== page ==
characteristics and which is associated in numerous intimate ways with both states, both courts have agreed that the Fourteenth Amendment compels the attribution to be made and that, once it is established by judicial pronouncement that the intangibles are in one state rather than the other, the due process clause forbids their taxation in any other.
The doctrine, of recent origin, that the Fourteenth Amendment precludes the taxation of any interest in the same intangible in more than one state has received support to the limited extent that it was applied in Farmers Loan & Trust Co. v. Minnesota, 280 U.S. 204; Baldwin v. Missouri, 281 U.S. 586; First National Bank v. Maine, 284 U.S. 312. Still more recently this Court has declined to give it completely logical application.*fn1 It has never been pressed to the extreme now urged upon us, and we think that neither reason nor authority requires its acceptance in the circumstances of the present case.
That rights in tangibles -- land and chattels -- are to be regarded in many respects as localized at the place where the tangible itself is located for purposes of the jurisdiction of a court to make disposition of putative rights in them, for purposes of conflict of laws, and for purposes of taxation, is a doctrine generally accepted both in the common law and other legal systems before the adoption of the Fourteenth Amendment and since.*fn2
Originating, it has been thought, in the tendency of the mind to identify rights with their physical subjects, see Salmond, Jurisprudence (2nd ed.) 398, its survival and the consequent cleavage between the rules of law applicable to tangibles and those relating to intangibles are attributable to the exclusive dominion exerted over the tangibles themselves by the government within whose territorial limits they are found. Green v. Van Buskirk, 7 Wall. 139, 150; Pennoyer v. Neff, 95 U.S. 714; Arndt v. Griggs, 134 U.S. 316, 320-321. See McDonald v. Mabee, 243 U.S. 90, 91; cf. Harris v. Balk, 198 U.S. 215, 222; Frick v. Pennsylvania, supra, 497. The power of government and its agencies to possess and to exclude others from possessing tangibles, and thus to exclude them from enjoying rights in tangibles located within its territory, affords adequate basis for an exclusive taxing jurisdiction. When we speak of the jurisdiction to tax land or chattels as being exclusively in the state where they are physically located, we mean no more than that the benefit and protection of laws enabling the owner to enjoy the fruits of his ownership and the power to reach effectively the interests protected, for the purpose of subjecting them to payment of a tax, are so narrowly restricted to the state in whose territory the physical property is located as to set practical limits to taxation by others. Other states have been said to be without jurisdiction and so without constitutional power to tax tangibles if, because of their location elsewhere, those states can afford no substantial protection to the rights taxed and cannot effectively lay hold of any interest in the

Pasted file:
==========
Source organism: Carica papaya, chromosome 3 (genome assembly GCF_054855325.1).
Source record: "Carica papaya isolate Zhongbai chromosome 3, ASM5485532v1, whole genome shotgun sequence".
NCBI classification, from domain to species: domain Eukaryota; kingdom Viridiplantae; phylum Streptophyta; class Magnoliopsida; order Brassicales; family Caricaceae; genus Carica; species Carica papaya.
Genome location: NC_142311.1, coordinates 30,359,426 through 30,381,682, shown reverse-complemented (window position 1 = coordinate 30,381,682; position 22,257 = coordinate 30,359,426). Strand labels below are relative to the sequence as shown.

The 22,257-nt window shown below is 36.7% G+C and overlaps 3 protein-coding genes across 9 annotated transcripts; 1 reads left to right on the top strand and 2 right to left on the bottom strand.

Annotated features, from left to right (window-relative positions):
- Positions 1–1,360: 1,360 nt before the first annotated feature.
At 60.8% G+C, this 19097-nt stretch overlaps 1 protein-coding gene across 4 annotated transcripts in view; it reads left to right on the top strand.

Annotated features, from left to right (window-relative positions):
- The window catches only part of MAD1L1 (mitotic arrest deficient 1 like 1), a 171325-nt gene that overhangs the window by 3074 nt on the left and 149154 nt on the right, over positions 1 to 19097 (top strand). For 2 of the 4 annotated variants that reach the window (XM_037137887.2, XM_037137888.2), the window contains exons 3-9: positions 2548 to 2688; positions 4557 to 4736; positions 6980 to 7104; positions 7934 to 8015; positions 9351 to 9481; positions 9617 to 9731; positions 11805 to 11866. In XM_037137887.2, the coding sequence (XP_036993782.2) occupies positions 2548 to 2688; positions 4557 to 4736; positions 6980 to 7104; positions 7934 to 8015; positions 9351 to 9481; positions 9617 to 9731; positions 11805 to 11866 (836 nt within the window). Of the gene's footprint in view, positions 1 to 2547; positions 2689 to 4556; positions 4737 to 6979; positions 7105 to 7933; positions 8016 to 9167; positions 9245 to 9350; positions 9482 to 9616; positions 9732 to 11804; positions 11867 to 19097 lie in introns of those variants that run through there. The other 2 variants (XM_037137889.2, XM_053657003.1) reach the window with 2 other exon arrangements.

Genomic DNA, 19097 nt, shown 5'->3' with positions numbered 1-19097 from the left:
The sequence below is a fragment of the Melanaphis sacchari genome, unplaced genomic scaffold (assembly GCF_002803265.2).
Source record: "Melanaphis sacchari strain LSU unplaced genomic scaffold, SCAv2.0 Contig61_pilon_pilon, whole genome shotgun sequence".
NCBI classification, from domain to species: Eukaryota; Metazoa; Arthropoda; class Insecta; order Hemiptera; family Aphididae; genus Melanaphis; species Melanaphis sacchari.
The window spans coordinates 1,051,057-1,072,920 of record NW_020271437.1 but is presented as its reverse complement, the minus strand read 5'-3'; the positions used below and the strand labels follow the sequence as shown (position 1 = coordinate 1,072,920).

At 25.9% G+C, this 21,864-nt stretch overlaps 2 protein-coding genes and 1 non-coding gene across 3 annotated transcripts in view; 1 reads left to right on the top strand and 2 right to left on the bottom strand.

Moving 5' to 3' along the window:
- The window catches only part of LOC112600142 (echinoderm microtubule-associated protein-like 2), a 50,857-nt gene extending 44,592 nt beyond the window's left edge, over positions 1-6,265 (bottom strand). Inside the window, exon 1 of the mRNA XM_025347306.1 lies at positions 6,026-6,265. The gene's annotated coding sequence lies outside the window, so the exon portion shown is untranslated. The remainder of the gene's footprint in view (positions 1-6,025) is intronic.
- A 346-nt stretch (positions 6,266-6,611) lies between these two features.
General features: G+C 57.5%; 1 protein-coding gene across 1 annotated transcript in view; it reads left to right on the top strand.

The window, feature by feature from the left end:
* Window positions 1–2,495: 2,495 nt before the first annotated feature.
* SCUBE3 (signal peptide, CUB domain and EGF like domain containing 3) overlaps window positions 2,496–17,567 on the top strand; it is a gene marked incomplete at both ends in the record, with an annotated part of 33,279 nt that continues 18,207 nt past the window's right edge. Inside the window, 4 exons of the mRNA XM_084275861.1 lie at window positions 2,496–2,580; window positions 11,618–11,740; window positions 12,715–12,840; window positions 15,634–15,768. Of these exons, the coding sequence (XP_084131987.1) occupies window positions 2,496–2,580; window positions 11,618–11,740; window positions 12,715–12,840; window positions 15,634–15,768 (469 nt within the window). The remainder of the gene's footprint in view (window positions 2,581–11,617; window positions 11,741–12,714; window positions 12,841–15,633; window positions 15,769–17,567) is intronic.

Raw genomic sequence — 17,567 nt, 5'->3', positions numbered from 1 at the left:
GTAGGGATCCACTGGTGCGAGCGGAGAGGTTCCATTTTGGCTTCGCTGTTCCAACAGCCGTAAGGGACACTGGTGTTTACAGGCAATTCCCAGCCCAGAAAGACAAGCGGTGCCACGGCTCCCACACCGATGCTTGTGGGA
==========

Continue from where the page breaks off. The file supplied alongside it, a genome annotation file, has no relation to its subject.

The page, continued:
property in order to compel payment of the tax. See Union Transit Co. v. Kentucky, 199 U.S. 194, 202; Frick v. Pennsylvania, 268 U.S. 473, 489 et seq.*fn3
Very different considerations, both theoretical and practical, apply to the taxation of intangibles, that is, rights which are not related to physical things. Such
rights are but relationships between persons, natural or corporate, which the law recognizes by attaching to them certain sanctions enforceable in courts. The power of government over them and the protection which it gives them cannot be exerted through control of a physical thing. They can be made effective only through control over and protection afforded to those persons whose relationships are the origin of the rights. See Chicago, R. I. & P. Ry. Co. v. Sturm, 174 U.S. 710, 716; Harris v. Balk, 198 U.S. 215, 222. Obviously, as sources of actual or potential wealth -- which is an appropriate measure of any tax imposed on ownership or its exercise -- they cannot be dissociated from the persons from whose relationships they are derived. These are not in any sense fictions. They are indisputable realities.
The power to tax "is an incident of sovereignty, and is co-extensive with that to which it is an incident. All subjects over which the sovereign power of a state extends, are objects of taxation; but those over which it does not extend, are, upon the soundest principles, exempt from taxation." McCulloch v. Maryland, 4 Wheat. 316, 429. But this does not mean that the sovereign power of the state does not extend over intangibles of a domiciled resident because they have no physical location within its territory, or that its power to tax is lost because we may choose to say they are located elsewhere. A jurisdiction which does not depend on physical presence within the state is not lost by declaring that it is absent. From the beginning of our constitutional system control over the person at the place of his domicile and his duty there, common to all citizens, to contribute to the support of government have been deemed to afford an ...